Free jazz improvisation: a continuum, from Africa to Congo Square, from early jazz to bebop, and the return to mysticism for communal healing and transcendence

Committee members: Jeffrey Benedict, James Ford,III, Kimberly R. King, John M. Kennedy

Bebop, Cecil, Civil rights, Free jazz, Healing and transcending oppression, Ornette

Thesis (M.A.) California State University, Los Angeles, 2012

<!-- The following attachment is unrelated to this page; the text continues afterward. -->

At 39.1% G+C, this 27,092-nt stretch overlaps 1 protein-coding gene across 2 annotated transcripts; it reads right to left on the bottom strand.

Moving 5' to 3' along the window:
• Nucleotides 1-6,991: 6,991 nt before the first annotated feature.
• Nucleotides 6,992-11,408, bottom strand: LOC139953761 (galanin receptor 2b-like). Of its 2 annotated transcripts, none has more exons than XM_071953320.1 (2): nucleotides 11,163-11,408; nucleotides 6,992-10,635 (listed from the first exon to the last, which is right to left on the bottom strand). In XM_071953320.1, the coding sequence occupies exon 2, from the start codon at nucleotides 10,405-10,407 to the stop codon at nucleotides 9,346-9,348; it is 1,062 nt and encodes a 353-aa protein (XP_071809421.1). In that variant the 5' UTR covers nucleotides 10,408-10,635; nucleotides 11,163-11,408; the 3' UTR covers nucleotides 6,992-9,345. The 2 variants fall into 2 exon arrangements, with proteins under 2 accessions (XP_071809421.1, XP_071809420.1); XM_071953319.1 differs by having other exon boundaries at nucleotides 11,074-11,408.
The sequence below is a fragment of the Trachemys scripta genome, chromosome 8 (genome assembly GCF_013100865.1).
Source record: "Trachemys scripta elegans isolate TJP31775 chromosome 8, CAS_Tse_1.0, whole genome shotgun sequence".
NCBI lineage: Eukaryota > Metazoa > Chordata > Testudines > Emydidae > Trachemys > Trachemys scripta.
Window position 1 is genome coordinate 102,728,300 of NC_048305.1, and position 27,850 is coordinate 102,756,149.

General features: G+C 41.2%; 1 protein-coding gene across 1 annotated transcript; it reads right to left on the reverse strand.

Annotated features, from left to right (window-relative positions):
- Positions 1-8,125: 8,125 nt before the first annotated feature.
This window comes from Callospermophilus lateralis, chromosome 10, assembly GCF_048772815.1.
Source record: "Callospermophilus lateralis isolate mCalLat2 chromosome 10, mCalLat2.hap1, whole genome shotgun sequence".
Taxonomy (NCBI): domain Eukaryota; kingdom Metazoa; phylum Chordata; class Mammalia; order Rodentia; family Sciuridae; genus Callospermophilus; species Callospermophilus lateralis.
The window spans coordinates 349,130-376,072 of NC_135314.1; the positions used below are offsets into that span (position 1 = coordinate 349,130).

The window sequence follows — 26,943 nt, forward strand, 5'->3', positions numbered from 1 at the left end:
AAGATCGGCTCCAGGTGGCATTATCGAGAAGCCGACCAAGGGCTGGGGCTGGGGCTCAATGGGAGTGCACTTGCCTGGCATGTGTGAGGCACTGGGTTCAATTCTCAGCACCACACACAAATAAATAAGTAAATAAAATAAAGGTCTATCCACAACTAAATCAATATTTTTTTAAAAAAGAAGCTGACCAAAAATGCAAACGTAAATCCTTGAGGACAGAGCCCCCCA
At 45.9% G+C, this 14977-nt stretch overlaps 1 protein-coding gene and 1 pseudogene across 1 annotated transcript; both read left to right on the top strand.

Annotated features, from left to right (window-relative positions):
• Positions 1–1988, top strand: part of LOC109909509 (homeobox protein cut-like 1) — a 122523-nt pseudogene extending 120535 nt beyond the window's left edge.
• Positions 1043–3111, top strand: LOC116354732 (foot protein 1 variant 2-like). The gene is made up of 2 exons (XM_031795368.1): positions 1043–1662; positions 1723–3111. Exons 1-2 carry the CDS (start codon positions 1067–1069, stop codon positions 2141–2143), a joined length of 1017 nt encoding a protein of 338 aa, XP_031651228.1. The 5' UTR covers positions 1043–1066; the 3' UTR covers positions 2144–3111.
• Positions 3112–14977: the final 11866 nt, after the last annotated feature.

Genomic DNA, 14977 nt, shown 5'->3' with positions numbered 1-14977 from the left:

This research uncovers what free jazz improvisation is and how and why it came about from a historical, cultural, sociological, and political perspective. It explores jazz's African origins and elements, its psychologically healing, therapeutic purposes and benefits as a hedge against, and means to transcend, racial oppression and effect community healing for both performers and audiences, regardless of racial differences.The study includes commentary from free jazz artists and composers, many of whom are scholars, educators, and authors as well. There are also commentary and interviews of free jazz artists and composers by writers and critics during the bebop, free jazz, and coinciding Civil Rights Movement from the 1940s to the 1970s. Included, also, is a recent, personal interview done by the study's researcher with free jazz pioneer, Ornette Coleman.Keywords: Free jazz, bebop, civil rights, community, healing, racial oppression, mysticism, slavery, resistance, diaspora, Congo Square, African origins, Ornette, Cecil